It’s sometimes said you can prove anything with figures, but the Rugby World Cup has served up a string of statistics which demonstrate some alarming trends in the sport.
Thus far, there have been three contests where countries have failed to trouble the scorer and four other matches when teams only managed three points, while struggling to breach opposition defences.
That has been one of the most conspicuous trends in a tournament which has thus far produced a few classic contests – headed by Wales’ win over Australia, Japan’s triumph against Ireland and the barnstorming belligerence which surrounded New Zealand’s success over South Africa on the opening weekend.
For the most part, though, the proceedings have been depressingly predictable in emphasising the growing gulf between the haves and have-nots in the IRB firmament.
Argentina, for instance, used to be a rising force, yet were swatted aside by an England in second gear. Italy have bowed out without leaving any impression whatsoever, or at least if one ignores the citing commissioners and television match officials.
The same goes for the United States, Canada, Namibia and poor hapless Fiji, whose Sevens representatives are Olympic champions, but whose slide down the Test rankings has been genuinely sad to behold.
In disciplinary terms, people are claiming this is the dirtiest ever World Cup – there have already been five red cards, more than at any previous tournament in its 32-year history and with 20-plus tussles still to play – and while few would argue about the punishment meted out to Argentina’s Tomas Lavanini, Italy’s Andrea Lovotto and American flanker, John Quill, the increasing scrutiny of such incidents has demonstrated the desperate measures to which some of the participants have resorted.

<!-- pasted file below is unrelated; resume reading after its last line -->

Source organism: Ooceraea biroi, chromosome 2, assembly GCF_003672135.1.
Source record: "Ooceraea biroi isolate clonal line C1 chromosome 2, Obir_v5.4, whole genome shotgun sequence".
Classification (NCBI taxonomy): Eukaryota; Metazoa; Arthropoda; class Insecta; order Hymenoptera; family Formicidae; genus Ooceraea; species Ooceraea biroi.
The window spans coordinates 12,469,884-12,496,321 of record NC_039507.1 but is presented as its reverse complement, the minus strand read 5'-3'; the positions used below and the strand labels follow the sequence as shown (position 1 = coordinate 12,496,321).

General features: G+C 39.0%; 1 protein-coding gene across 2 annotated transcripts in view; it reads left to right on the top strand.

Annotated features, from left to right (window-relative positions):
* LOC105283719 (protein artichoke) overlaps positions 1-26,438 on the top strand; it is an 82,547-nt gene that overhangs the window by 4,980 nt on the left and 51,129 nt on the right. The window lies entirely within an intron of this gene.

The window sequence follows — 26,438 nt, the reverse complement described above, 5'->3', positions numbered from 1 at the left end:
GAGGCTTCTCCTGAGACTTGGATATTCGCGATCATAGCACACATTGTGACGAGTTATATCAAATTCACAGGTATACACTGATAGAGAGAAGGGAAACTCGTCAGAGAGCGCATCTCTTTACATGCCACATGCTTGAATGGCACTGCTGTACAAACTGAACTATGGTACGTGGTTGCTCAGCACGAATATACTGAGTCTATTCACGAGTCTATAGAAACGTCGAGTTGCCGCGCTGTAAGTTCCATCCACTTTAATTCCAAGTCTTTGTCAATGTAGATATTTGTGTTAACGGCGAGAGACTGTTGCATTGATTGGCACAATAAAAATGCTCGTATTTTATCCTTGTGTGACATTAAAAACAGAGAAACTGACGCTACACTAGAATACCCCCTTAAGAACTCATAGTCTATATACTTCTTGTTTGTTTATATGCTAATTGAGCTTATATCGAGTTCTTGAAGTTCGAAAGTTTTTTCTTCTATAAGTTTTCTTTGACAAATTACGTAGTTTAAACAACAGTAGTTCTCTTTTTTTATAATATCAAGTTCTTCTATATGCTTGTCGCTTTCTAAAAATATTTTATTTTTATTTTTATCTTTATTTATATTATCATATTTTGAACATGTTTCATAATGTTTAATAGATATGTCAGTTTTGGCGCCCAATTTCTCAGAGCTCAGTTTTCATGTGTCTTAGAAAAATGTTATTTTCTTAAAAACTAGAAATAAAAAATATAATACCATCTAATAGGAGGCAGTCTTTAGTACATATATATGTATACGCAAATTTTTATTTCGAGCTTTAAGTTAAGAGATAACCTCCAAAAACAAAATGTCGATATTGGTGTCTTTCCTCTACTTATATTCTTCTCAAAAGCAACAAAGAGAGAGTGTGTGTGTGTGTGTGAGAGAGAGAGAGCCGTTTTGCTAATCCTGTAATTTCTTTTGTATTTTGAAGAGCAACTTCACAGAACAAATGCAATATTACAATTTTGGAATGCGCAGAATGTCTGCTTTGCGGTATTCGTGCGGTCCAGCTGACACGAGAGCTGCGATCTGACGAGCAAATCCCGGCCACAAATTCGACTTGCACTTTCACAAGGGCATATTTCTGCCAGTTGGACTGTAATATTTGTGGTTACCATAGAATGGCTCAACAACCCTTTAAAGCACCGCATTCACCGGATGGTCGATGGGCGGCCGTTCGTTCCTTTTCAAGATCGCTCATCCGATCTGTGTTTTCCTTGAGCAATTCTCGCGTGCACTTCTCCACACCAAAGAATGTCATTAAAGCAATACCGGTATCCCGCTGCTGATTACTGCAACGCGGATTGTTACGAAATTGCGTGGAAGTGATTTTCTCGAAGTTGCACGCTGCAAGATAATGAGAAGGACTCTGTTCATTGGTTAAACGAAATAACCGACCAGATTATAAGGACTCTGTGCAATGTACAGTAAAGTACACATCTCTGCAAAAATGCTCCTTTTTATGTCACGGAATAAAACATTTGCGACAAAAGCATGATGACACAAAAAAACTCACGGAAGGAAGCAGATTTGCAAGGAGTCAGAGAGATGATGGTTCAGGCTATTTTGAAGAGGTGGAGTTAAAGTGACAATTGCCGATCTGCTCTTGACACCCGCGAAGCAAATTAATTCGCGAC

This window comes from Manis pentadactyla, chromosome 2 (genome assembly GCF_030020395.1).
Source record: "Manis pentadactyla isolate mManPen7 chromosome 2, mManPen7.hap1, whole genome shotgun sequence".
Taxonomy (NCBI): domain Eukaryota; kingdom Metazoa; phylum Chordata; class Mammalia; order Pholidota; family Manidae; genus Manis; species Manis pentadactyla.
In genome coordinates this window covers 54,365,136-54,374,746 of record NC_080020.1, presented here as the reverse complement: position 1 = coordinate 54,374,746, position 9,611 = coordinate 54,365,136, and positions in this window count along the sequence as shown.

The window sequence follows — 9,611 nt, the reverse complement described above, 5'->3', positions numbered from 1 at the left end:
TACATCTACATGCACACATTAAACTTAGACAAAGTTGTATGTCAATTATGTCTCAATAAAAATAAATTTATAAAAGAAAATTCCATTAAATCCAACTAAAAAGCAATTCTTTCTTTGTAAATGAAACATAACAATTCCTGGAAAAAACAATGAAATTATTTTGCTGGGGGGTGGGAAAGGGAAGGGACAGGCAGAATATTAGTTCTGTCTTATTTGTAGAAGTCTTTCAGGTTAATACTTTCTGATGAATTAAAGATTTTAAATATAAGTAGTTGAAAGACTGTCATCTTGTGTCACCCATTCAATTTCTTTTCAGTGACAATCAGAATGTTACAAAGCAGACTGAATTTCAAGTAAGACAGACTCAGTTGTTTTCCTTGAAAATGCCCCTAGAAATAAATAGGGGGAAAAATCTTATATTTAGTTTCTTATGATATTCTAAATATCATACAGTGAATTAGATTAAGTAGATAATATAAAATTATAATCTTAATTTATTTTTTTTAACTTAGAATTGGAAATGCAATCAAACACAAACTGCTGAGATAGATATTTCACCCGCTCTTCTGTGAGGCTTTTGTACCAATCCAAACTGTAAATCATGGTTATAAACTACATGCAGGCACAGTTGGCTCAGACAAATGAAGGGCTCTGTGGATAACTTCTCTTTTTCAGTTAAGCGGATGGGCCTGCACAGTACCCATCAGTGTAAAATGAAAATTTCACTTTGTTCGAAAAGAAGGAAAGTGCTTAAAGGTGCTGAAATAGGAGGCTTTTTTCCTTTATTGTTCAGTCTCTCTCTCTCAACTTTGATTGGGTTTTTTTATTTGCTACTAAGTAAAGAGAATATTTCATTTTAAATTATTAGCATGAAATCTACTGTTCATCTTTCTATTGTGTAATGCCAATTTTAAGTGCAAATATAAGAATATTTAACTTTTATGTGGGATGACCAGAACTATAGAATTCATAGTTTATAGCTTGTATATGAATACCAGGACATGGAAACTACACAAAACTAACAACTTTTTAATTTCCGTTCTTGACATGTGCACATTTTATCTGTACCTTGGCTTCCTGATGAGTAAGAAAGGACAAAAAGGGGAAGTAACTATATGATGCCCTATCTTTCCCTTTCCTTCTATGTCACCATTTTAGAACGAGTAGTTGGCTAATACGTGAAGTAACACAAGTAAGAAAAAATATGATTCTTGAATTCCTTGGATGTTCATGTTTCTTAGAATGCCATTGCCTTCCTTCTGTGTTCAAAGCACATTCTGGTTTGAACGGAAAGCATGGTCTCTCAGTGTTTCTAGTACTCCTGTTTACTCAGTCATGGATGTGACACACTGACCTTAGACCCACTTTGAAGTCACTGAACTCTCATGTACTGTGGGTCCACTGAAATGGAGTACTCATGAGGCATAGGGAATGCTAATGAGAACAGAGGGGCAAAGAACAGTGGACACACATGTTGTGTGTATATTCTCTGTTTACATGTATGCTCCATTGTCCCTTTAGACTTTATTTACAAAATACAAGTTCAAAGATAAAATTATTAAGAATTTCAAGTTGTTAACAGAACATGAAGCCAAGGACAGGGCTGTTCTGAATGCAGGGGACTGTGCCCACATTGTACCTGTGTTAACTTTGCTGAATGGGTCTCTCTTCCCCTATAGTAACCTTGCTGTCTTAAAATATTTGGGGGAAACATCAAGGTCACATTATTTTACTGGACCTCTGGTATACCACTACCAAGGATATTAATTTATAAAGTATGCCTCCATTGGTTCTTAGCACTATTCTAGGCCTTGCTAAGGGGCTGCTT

Scotland, as usual, have maintained their discipline, though one suspects their sangfroid will be tested in the days ahead. Whatever one’s opinion of Japan’s heroics to date – and I would argue their performances have helped gloss over so many other problems elsewhere – it seems ridiculous that the Scots are being asked to tackle Russia tomorrow, then the hosts five days later.
This isn’t football, where sides are accustomed to playing twice a week. International rugby, especially in the World Cup cauldron, is an incredibly draining experience and while Scotland have made life tough through their feckless showing against Ireland, they should be entitled to a level playing field. But they are certainly not getting it.
For neutrals, the prospect of the Cherry Blossoms advancing to the quarter-finals has a massive appeal. And they won’t have a better opportunity, given the probability that the Scots will need to overcome Japan by more than seven points if, as expected, they and Ireland beat Russia and Samoa with try bonus points this week.
However, it would surely be better for the game if both nations were being offered the same preparation time. The Scots have less than a week to save Townsend’s job and their hopes of staying in the mix.
They can’t be ruled out of contention just yet, but all the talk about how a typhoon might help the Scots and damage the Irish reeks off another hard-luck story looming.